You’ll find that this isn’t too far behind Japan.
Anime is undoubtedly on its home turf, but they’re barely ahead of the U.S. in viewership.
The more currently available data suggests that 75.87% of people in Japan watch anime.
This shows just how large the American anime market has become over the years.
It’ll only get bigger, and considering America’s chokehold on global entertainment, they’ll likely play a significant role in the anime industry moving forward.
Anime Financial Statistics
Considering the global size of the anime industry, you can assume a large portion of the money that comes and goes stems from the anime market in the U.S.
From streaming subscriptions to merchandise and a long list of ways to monetize anime, the industry isn’t necessarily struggling.
People love to support their favorite movies and TV shows.
Between the artwork, storylines, and captivating characters, anime easily churns millions in sales.
The following sections will focus purely on the anime industry from a financial perspective in the U.S.
6. The U.S. Anime Market is Worth Billions
You could take a look at this figure from any recent year, and it would look extremely healthy.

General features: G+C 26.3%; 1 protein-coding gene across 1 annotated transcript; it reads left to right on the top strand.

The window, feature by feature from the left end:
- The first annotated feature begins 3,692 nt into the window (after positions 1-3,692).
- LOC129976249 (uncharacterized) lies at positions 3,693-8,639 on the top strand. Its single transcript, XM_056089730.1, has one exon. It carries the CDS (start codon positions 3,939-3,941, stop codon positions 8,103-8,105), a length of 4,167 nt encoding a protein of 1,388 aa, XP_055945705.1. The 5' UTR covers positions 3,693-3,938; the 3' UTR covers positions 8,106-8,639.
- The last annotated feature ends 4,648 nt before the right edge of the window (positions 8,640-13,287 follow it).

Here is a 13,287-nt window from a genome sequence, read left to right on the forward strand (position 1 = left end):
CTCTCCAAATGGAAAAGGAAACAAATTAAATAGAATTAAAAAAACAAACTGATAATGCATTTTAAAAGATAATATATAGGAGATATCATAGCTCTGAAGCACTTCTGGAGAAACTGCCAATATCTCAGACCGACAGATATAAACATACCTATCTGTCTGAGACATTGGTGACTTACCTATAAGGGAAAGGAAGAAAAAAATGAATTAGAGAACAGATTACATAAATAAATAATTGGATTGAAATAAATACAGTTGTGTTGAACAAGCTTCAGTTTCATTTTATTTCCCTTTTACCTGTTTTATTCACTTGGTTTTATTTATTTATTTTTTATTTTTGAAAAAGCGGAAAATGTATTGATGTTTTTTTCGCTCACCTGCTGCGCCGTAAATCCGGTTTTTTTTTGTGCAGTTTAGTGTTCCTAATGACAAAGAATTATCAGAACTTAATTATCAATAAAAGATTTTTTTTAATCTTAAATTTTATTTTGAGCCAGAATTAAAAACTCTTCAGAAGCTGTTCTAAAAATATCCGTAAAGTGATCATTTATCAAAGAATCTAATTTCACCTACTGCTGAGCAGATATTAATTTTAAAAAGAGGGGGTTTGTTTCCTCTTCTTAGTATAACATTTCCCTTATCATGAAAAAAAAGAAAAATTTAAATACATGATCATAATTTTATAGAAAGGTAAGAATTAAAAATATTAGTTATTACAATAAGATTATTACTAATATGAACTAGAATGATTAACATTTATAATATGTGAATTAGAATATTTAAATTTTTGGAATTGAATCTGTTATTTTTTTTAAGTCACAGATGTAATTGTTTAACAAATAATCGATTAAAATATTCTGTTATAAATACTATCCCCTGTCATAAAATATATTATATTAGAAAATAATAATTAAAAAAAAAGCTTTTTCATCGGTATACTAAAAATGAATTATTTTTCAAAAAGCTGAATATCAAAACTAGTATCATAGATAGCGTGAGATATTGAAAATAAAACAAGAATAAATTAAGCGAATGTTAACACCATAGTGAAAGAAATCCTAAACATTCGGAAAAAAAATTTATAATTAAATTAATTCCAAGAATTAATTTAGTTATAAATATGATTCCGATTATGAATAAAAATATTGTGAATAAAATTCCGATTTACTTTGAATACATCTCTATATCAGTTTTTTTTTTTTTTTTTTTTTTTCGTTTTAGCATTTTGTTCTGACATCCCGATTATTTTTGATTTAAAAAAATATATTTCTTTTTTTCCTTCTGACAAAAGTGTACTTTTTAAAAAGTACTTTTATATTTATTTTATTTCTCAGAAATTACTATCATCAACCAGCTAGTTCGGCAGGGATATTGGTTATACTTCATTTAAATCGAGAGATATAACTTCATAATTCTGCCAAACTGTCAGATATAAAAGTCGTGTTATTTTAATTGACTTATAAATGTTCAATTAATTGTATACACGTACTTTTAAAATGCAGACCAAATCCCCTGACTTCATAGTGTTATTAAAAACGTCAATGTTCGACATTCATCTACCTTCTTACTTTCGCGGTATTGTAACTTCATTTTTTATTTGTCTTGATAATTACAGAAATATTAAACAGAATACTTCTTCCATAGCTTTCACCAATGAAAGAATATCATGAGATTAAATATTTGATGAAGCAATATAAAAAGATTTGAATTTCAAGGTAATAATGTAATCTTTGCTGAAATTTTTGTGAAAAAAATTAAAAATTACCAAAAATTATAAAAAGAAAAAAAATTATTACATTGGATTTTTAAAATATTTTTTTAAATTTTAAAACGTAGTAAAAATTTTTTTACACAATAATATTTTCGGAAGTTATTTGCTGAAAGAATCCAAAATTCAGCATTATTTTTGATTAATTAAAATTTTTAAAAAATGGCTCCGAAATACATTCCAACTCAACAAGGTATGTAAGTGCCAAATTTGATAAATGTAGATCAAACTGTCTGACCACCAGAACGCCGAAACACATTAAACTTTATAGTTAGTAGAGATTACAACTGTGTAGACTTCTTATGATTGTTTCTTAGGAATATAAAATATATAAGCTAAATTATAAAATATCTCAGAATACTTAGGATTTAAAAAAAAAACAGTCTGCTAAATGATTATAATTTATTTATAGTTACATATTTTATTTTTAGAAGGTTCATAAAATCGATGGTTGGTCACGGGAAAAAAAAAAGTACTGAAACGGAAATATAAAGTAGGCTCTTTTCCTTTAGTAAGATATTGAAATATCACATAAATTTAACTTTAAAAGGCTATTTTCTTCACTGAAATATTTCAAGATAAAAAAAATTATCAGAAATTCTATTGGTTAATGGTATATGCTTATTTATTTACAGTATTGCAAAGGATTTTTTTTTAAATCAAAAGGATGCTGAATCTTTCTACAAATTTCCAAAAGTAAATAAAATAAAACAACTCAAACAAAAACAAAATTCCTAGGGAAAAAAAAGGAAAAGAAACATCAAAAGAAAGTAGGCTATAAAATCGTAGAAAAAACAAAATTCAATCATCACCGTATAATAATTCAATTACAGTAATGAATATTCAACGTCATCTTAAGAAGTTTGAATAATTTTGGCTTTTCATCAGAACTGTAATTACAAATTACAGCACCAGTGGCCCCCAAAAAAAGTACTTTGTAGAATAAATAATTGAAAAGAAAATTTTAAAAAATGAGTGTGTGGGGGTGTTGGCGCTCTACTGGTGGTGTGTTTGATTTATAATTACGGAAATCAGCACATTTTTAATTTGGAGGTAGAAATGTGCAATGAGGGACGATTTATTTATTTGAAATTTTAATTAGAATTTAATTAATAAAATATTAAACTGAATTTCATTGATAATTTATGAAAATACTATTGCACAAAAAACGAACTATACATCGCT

For example, back in 2019, the anime market in the U.S. was worth roughly $3.56 billion.
Imagining where it has climbed since Covid gives you an idea of where the market is headed.
Anime isn’t a fad by any means; it’s seen as a life-long hobby and interest, and for some, an entire way of life.
While anime brings in billions of dollars each year, the dedication from fans is what keeps the industry growing as time goes on.
It wasn’t until the last 10-15 years that Americans started to really latch onto anime.
This isn’t to say that it wasn’t around before then, but it took a while before people could separate anime from children’s cartoons.
The truth is that anime offers something for everyone, and the general population is starting to see and accept that.
This has led to a positive trajectory for the industry, not to mention financial success.
7. Average Income for Anime Viewers in the U.S.
An interesting statistic that stands out, among others, is the average yearly income for anime viewers in the U.S. At this time, this figure seems to sit around $59,500 per year.
Now, this doesn’t say much about why someone might like anime, but it might play into the number of people signing up for streaming services just for anime alone.
Nevertheless, anime is a topic that reaches a broad demographic of people.
In regard to yearly income, you’ll find poor and rich people alike who have an interest in anime.
Another angle you can consider is that a lot of the adults who watch anime in the U.S. have been watching it since they were kids.
It’s important to note that this data can vary significantly regarding a number of factors.
Anime lovers come from all walks of life, and income status doesn’t have much to say about their interest in anime.